The coins, 1933 Saint-Gaudens double eagles, had been missing for decades and were recently discovered in a safety deposit box of a now-deceased coin dealer, Courthouse News Service reported Wednesday.
The Philadelphia Mint struck 445,500 of the $20 double eagle coins March 15, 1933, but pulled them back less than one month later when President Theodore Roosevelt ordered banks to abandon the gold standard. At the time it was believed all but two of the coins had been melted down into gold bars, with the Smithsonian in possession of the two remaining coins.
Philadelphia Mint cashier George McCann had given to coin dealer Israel Switt 10 of the coins, which were discovered by Switt's daughter and two grandsons in 2003, Courthouse News Service reported. The government seized the coins when the family took them to the Mint for authentication.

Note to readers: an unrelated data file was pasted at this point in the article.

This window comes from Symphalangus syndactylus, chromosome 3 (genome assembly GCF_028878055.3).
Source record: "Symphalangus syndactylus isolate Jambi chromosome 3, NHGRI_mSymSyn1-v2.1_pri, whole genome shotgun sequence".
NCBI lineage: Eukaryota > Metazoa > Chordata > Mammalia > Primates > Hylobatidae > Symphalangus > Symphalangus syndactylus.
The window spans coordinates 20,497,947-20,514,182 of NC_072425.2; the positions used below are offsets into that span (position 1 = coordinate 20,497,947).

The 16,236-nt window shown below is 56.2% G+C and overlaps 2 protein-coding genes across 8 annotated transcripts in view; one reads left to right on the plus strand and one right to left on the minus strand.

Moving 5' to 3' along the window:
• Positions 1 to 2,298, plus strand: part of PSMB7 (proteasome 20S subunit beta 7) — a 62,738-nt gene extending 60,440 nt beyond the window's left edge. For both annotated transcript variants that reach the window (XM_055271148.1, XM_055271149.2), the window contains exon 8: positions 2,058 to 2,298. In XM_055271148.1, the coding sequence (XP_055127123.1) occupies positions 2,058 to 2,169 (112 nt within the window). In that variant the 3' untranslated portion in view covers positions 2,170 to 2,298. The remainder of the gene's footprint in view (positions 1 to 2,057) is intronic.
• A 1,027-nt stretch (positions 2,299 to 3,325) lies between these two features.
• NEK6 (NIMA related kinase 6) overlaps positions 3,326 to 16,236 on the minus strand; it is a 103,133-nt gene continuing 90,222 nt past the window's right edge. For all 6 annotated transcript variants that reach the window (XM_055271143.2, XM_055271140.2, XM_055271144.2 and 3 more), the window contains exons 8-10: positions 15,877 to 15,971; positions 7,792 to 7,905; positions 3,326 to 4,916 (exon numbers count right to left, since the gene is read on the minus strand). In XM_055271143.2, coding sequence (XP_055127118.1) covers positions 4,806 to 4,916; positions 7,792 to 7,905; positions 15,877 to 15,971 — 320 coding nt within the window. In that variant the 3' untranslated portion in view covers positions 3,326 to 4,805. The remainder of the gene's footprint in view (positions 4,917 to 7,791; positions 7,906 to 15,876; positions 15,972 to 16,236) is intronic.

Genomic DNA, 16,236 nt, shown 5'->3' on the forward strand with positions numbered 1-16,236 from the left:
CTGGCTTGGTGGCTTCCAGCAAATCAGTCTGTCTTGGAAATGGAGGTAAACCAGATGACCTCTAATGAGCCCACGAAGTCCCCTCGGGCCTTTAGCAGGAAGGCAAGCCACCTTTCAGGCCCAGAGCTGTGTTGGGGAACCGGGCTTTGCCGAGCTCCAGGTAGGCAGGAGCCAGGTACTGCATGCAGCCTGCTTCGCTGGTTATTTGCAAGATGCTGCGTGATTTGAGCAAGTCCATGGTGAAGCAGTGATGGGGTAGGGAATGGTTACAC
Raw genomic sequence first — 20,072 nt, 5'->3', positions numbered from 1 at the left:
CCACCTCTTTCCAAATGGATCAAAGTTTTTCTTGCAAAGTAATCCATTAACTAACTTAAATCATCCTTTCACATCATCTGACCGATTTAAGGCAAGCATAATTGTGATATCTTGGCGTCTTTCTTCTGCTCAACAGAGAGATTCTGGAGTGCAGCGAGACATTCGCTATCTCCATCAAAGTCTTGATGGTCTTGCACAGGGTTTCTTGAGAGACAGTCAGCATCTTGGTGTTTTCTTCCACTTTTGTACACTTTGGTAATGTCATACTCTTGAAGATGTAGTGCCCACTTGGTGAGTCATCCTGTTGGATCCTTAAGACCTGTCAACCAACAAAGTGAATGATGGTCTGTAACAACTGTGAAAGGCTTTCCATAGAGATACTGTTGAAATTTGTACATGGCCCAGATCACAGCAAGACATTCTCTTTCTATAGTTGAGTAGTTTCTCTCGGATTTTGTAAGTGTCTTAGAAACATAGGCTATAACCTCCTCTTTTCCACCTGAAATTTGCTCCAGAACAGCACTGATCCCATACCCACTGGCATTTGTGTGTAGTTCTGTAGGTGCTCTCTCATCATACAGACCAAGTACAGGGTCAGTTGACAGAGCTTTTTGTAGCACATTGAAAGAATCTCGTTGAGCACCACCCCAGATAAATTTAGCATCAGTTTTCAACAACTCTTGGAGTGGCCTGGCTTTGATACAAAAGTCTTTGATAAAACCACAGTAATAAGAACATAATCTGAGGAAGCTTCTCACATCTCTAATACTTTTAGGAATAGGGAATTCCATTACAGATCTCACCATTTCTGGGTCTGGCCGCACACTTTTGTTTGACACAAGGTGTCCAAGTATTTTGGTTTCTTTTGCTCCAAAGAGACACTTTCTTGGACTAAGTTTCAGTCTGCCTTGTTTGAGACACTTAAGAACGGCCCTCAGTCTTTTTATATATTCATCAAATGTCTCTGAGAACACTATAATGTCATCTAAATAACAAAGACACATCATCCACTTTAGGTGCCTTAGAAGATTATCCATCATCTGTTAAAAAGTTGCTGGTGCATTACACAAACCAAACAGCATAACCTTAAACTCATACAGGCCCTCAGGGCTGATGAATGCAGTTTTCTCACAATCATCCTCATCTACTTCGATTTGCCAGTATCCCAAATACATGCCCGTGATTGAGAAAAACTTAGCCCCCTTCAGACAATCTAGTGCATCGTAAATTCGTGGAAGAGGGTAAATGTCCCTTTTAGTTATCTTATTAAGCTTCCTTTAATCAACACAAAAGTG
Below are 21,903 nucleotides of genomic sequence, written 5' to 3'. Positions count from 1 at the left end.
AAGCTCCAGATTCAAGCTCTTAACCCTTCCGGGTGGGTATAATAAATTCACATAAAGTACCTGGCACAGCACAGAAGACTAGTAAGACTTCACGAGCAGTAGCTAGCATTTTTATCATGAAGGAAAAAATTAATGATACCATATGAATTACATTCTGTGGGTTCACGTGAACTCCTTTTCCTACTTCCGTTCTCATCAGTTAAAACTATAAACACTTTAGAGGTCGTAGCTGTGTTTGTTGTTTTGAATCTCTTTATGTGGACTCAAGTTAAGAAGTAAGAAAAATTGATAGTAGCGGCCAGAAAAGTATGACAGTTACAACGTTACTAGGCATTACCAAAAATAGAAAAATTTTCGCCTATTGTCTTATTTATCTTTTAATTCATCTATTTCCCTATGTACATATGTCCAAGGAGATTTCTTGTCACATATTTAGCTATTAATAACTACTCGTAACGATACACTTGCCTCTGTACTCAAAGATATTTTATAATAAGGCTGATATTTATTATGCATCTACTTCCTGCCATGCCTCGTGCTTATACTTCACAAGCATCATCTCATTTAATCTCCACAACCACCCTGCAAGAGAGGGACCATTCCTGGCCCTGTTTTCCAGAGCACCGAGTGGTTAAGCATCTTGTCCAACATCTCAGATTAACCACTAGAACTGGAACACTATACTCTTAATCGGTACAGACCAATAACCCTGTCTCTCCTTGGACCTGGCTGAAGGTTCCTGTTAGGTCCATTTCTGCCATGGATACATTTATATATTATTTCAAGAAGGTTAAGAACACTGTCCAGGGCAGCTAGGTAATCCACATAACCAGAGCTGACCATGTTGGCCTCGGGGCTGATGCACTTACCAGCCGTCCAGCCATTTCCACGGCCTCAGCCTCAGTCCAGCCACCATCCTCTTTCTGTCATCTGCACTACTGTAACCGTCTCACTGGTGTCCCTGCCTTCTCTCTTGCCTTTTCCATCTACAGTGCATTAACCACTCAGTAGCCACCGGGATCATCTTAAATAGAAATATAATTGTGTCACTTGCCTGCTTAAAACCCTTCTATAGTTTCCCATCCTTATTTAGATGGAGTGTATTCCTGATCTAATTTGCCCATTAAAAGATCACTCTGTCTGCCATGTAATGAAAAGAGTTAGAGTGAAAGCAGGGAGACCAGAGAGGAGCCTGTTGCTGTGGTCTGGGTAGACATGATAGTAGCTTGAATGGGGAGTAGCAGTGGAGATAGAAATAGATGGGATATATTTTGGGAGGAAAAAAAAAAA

U.S. District Judge Legrome Davis Jr. agreed with a federal jury's decision Wednesday the coins should be forfeited to the government because while the coins could have legitimately left the mint from March 15 to April 5, 1933, Mint records reflect no transactions of the kind.
In 2002, one double eagle coin in the possession of King Farouk of Egypt sold for $7.5 million at a Sotheby's auction, Courthouse News Service reported.
Jessica Simpson shares three-way kiss with friends in photo
Senate Democrats to pull all-nighter on climate change